Posts Tagged ‘Twitter’


Four Steps to Crafting a Connection Strategy on Social Media

Monday, January 28th, 2013

The amount of information and the speed at which content is currently produced may seem overwhelming. If you have a message, product or service to deliver to the masses you may wish to use social media to connect with customers, friends or potential buyers.

But you first have to be heard.

How among all the social platforms will your voice be heard above the throng of tweets, posts and status updates?


Katherine Pangaro via Compfight

Step 1: Craft a Plan

The first step to standing out from the crowd on social media is to plan. We know of a jewelry company who thought it was a ‘good idea to get on Facebook.’ After opening a Facebook page and uploading a few pictures of jewelry  they were disheartened to see very few people connecting with their business. They didn’t have a plan.

We’ll get into a few specifics below, but the old saying “if you fail to plan you plan to fail” certainly rings true.

Step 2: Set Your Goals

While crafting your plan, be specific. Use the acronym S.M.A.R.T. (specific, measurable, attainable, realistic, time-based) as a guide. Ensure each of your tasks includes each and every S.M.A.R.T. item.

Step 3: Solicit for Feedback

Once a plan is crafted, consider that draft one. Perhaps you want to connect with customers on a social network like Facebook. Once you’ve crafted a plan using S.M.A.R.T. goals to do that, ask someone (and we’d be happy to help) what they think of your plan. It could be that Facebook may be the wrong platform and Pinterest or Google+ may better serve your demographic. Get a second opinion.

Step 4: Remain Consistent and Flexible

Consisten and flexible may seem dichotomous, but they’re not. A good parent is both consistent as well as flexible. The sam remains true for social media. As social media continues to expand, consistently learning new trends and methods of connection enables us not to get in a rut, rigidly refusing to adjust to changes in technological advances.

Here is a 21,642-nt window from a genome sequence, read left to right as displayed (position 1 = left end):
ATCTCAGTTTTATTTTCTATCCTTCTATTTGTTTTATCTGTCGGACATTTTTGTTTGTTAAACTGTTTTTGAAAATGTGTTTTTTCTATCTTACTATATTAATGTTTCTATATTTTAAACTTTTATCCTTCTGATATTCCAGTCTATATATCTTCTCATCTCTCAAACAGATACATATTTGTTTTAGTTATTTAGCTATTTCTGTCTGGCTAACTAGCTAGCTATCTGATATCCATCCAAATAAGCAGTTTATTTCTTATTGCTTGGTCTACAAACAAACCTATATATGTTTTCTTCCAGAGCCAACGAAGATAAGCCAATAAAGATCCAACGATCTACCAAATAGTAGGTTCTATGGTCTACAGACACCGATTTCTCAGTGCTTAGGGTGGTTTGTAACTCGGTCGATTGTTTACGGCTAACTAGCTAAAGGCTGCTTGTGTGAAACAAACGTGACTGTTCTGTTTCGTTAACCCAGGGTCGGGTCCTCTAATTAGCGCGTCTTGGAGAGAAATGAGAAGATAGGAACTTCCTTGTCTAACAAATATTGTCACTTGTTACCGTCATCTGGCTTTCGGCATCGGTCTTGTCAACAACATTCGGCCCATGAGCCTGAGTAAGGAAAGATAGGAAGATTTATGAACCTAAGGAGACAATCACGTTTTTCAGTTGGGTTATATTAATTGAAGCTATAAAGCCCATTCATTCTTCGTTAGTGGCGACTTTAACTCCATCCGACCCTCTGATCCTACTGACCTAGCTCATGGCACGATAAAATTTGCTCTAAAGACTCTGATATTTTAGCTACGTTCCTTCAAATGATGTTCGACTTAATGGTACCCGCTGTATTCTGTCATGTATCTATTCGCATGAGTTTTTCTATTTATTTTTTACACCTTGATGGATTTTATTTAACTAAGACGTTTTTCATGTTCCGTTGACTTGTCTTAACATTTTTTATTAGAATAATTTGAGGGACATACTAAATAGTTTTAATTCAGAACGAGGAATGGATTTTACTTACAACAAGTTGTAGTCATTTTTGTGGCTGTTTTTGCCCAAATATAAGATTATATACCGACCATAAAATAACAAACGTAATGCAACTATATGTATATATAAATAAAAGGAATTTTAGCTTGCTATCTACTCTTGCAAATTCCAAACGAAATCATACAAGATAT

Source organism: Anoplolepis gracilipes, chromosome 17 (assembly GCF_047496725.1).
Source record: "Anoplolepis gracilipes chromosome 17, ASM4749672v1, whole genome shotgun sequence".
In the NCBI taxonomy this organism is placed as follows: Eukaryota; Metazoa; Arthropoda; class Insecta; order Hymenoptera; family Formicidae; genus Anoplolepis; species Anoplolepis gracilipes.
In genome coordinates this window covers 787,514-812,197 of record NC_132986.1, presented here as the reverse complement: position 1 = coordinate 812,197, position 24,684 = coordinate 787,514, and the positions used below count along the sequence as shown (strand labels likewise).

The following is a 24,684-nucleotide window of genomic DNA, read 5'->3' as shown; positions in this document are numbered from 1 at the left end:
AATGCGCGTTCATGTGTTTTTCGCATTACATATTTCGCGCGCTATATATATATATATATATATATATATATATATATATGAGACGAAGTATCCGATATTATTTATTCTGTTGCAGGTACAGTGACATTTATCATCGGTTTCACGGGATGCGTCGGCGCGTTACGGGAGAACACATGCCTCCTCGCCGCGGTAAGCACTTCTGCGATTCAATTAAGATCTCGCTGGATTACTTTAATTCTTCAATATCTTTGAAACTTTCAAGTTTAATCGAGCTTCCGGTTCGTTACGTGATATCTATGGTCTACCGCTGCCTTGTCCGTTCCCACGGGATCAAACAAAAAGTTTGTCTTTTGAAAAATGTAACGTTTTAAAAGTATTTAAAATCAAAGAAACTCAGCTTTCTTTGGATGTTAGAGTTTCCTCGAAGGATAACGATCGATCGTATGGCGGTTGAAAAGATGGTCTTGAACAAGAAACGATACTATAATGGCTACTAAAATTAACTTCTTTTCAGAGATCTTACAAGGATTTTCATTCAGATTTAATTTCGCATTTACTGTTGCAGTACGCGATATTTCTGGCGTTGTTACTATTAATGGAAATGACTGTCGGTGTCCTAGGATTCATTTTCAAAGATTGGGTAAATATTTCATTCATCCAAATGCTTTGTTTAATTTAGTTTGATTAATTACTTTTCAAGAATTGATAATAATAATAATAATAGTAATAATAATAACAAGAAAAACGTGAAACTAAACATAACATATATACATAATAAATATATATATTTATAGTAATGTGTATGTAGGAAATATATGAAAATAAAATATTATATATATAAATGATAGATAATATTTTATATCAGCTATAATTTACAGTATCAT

The Church on Social Media

Monday, January 14th, 2013

Felt board? Now there’s an app for that. For real.

1,000 pages of noisy onion-skin-like pages? Download this instead.

Stone tables meet your match: an iPad.

When it comes to organized religion, many churches and church leaders have chosen to stay in the dust of the past, while others move forward into the present and the future. With the advent of social media and other technological breakthroughs in communicaiton, churches have more avenues to spread their message than ever before. 

Current leaders in the Catholic church are hopping into the social media sphere, albeit a few years behind.

In December of 2012, Pope Benedict XVI launched a Twitter account, offering tweets in eight languages. He has over 1.4 million followers on his english languange account alone, Twitter handle @Pontifex. 

Following the Pope’s lead, Franciscan Friars launched a platform to allow followers to text them a prayer intention. Yup, you can text a prayer.

Father David Convertino, executive director of development for the Fransiscan Friars of Holy Name Province: “With technology changing the way we communicate, we needed to offer people an updated way to ask for prayers for special intentions and needs either for themselves or others.”

Regardless of one’s thoughts on religion, it’s powerful to see one of the oldest organized religions in the world seeing to connect in new ways.

At the dawn of social media, only the so-called ‘early adopters’ jumped in full force. Until recently, many organized religions seemed to lightly stick a toe into the social media waters, refusing to get immersed in the ever-changing waters.

Now they’re jumping in full force. Apparently the thinking is changing for churches and organizations who are willing to change.

At its core, social media is about making existing connections stronger and foster new connections that wouldn’t exist otherwise.

And though we don’t represent one ideology, religion or creed, we do tip our hat to those church leaders fearless enough to reach out with a handshake…and a tweet.